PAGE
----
One morning a week or so after they brought him home, they found him curled up sleeping in a clean frying pan they had left on top of the stove. This contributed to the second part of his strange name, FryPan.

He’s so curious and wants so much to be a part of everything, that, on Thanksgiving, he jumped on the hot oven door when Terri opened it to check the turkey. Yes, he burned his little kitten pads and the family hopes he learned a hard lesson.

They wonder, sometimes, if the cat is less than bright. Did he suffer brain damage at birth? However, shortly after burning his feet, he jumped up into the sink and walked around in some cool water for a while, so maybe he isn’t so stupid.

Comments welcome! They’re what fuel blogs like these and keep them active, fun, and relevant.



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3 Responses to Mindful Cat Monday

  1. Janet Everett says:

    Patty, cute story. We often wonder about the past of our stray Tommy who adopted up some 11 years ago. He gets easily spooked and wonder if he was mistreated. He was about 5 months old when he came to us after being in a fight and full of puncture wounds.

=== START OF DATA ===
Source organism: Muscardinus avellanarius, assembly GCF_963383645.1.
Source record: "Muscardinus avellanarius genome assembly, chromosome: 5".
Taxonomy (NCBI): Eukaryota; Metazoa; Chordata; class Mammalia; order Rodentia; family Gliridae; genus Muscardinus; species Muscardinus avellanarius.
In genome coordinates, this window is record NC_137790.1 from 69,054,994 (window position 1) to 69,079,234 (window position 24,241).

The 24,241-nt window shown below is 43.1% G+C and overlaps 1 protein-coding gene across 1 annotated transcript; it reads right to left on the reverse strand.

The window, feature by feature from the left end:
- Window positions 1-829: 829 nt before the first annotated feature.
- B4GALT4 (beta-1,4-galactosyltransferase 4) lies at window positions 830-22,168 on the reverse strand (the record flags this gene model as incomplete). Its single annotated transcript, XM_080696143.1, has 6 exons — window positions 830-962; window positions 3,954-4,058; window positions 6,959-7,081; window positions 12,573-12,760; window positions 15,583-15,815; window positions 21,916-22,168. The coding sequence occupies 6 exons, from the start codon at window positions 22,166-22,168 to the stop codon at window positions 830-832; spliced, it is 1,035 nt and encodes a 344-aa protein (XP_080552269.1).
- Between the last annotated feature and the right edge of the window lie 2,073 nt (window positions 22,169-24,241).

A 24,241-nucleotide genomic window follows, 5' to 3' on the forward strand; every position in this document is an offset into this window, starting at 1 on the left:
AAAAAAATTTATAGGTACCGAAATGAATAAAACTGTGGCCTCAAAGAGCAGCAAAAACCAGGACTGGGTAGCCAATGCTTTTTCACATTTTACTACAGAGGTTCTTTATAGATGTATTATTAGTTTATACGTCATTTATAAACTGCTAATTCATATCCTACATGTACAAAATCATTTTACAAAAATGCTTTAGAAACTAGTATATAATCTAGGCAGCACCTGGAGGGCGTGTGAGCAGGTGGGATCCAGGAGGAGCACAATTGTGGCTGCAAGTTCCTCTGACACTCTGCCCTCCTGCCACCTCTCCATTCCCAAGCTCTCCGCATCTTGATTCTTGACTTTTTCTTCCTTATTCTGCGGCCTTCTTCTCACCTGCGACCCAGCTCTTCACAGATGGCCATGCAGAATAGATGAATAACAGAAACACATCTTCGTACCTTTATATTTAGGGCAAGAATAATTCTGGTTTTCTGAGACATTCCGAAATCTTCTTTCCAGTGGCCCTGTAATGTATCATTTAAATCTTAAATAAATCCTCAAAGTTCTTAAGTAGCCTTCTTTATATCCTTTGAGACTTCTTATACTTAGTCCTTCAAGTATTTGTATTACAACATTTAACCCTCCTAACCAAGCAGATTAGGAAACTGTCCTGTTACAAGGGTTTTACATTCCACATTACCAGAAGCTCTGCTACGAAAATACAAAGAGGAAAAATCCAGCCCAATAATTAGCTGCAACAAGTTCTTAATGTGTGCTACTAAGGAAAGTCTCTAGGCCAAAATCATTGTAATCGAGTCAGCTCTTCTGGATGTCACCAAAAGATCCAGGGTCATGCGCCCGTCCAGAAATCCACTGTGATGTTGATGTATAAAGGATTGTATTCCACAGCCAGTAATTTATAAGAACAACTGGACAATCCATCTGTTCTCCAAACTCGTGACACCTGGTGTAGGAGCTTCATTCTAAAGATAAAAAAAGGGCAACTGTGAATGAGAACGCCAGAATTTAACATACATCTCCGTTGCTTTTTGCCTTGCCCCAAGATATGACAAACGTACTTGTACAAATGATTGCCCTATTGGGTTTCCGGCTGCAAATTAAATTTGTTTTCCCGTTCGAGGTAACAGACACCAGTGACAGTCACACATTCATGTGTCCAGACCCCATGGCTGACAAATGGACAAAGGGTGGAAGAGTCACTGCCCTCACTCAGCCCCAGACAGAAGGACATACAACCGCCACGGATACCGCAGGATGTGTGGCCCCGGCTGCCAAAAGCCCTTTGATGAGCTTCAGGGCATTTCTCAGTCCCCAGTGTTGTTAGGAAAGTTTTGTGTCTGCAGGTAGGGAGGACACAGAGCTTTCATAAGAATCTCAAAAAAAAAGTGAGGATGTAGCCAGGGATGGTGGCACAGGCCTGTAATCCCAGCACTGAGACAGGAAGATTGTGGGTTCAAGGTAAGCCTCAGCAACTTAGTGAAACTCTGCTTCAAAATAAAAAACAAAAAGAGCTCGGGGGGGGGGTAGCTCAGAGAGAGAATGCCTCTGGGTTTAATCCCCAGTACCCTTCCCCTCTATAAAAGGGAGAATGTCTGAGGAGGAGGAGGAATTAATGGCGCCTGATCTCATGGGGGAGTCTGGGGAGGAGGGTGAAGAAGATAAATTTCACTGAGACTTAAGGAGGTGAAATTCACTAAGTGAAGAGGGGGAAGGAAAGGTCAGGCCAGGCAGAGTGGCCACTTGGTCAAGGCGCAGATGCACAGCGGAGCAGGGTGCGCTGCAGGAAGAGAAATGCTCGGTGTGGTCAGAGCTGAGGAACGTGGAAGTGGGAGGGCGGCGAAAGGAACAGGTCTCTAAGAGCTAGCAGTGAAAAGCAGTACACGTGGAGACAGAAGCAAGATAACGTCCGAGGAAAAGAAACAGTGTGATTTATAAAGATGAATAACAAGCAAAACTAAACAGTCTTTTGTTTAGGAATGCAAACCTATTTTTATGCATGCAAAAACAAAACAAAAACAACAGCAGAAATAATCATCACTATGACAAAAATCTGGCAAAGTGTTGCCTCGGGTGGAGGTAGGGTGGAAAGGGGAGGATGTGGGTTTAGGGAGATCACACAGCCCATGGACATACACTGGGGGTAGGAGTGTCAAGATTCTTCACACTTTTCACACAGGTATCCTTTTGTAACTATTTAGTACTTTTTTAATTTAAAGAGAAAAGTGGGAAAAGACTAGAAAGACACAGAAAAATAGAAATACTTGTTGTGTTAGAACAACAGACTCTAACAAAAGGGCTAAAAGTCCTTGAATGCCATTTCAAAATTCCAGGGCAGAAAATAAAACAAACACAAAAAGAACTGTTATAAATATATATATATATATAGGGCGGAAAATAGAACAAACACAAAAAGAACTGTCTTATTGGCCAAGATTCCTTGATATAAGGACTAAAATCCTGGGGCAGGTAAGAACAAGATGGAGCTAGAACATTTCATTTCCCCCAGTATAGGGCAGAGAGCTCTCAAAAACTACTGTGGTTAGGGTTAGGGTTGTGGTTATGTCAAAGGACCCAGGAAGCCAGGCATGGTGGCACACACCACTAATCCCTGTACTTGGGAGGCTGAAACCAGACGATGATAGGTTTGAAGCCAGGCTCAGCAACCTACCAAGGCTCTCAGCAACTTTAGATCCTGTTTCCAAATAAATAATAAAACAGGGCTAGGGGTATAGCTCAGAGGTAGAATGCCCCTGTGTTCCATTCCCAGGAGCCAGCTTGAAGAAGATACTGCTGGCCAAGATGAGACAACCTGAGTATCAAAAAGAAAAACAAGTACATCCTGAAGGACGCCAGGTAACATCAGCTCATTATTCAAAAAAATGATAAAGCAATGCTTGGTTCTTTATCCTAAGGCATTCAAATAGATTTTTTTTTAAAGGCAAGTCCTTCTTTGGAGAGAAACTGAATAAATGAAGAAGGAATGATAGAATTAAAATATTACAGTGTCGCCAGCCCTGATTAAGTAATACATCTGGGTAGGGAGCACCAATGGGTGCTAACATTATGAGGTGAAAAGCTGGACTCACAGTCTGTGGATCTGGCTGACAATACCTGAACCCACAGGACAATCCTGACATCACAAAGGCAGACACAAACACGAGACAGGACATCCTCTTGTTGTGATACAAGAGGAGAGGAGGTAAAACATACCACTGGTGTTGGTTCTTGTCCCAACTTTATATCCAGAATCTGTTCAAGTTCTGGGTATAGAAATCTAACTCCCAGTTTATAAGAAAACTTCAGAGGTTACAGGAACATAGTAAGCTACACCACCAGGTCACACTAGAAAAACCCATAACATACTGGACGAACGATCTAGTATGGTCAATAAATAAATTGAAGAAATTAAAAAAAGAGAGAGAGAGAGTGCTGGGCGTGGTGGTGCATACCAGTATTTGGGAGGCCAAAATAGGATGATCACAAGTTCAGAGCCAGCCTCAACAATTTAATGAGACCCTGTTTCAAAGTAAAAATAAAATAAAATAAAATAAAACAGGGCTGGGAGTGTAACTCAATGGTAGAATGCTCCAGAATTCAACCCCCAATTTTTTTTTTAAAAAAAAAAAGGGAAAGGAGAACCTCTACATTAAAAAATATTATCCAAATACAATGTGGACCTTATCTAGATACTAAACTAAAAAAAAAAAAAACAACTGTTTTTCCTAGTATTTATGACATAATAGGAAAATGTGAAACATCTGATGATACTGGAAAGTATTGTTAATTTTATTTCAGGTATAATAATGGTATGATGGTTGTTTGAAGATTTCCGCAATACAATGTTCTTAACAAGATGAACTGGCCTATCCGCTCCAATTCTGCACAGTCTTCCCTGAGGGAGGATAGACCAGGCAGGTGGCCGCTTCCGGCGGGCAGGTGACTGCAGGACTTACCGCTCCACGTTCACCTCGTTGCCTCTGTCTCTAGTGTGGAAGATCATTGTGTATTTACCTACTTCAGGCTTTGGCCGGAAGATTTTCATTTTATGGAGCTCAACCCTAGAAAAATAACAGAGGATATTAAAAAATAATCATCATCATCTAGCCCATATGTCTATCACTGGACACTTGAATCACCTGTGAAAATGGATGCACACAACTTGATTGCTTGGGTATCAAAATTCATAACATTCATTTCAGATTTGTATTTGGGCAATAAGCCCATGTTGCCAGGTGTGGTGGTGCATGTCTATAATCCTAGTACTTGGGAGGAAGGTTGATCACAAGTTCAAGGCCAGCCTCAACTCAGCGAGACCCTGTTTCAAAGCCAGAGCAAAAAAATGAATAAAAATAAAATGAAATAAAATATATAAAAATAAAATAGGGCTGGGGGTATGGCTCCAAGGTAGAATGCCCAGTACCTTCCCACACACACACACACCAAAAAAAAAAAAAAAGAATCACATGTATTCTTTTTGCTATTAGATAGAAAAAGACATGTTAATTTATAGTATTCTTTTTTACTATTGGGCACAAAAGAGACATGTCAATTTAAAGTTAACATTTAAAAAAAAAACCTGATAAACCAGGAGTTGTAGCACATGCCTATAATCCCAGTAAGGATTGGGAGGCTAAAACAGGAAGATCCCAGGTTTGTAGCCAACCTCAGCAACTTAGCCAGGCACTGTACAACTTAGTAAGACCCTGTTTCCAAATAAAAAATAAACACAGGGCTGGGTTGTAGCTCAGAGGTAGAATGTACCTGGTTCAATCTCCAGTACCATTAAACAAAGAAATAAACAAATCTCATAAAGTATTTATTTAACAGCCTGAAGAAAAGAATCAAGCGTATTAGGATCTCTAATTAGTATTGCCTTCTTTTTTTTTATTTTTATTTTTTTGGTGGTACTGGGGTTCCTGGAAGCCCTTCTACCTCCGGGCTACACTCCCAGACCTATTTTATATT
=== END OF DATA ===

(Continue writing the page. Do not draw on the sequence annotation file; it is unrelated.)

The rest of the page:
2. Patricia says:

    If only they could tell us. There are animal psychics who can sometimes shed light on some of the questions we have about our animals. I enjoy watching Jackson Galaxy on “Cats From Hell” (or as one granddaughter says, “Cats From Heck”). He uses some interesting methods of finding solutions for problem cats. But I’ve known cats from birth who had scaredy-cat quirks for seemingly no reason, except that maybe the fear was inbred. As I said, if only they could tell us.

    Bless you for taking Tommy in. He’d probably never had made it to 11 or 12 years without you.

  3. How incredibly precious Fridgie FryPan is! Comical and beautiful. And his catnapping story is wilder than the best fiction!